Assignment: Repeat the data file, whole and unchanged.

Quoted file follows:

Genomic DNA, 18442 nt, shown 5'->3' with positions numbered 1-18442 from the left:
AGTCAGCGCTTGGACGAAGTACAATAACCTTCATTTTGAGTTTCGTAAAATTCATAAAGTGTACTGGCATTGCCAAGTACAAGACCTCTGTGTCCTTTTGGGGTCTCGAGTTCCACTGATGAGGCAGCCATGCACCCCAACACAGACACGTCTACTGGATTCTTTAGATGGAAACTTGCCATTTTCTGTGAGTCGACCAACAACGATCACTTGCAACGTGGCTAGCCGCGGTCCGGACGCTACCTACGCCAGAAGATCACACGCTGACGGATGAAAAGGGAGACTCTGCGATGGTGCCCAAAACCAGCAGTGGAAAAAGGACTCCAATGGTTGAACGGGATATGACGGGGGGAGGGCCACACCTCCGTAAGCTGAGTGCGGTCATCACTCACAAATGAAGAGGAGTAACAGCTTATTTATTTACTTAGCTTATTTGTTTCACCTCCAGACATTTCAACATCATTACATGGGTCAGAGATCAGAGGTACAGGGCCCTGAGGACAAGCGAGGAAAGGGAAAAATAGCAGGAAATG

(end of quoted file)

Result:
Genomic DNA, 18442 nt, shown 5'->3' with positions numbered 1-18442 from the left:
AGTCAGCGCTTGGACGAAGTACAATAACCTTCATTTTGAGTTTCGTAAAATTCATAAAGTGTACTGGCATTGCCAAGTACAAGACCTCTGTGTCCTTTTGGGGTCTCGAGTTCCACTGATGAGGCAGCCATGCACCCCAACACAGACACGTCTACTGGATTCTTTAGATGGAAACTTGCCATTTTCTGTGAGTCGACCAACAACGATCACTTGCAACGTGGCTAGCCGCGGTCCGGACGCTACCTACGCCAGAAGATCACACGCTGACGGATGAAAAGGGAGACTCTGCGATGGTGCCCAAAACCAGCAGTGGAAAAAGGACTCCAATGGTTGAACGGGATATGACGGGGGGAGGGCCACACCTCCGTAAGCTGAGTGCGGTCATCACTCACAAATGAAGAGGAGTAACAGCTTATTTATTTACTTAGCTTATTTGTTTCACCTCCAGACATTTCAACATCATTACATGGGTCAGAGATCAGAGGTACAGGGCCCTGAGGACAAGCGAGGAAAGGGAAAAATAGCAGGAAATG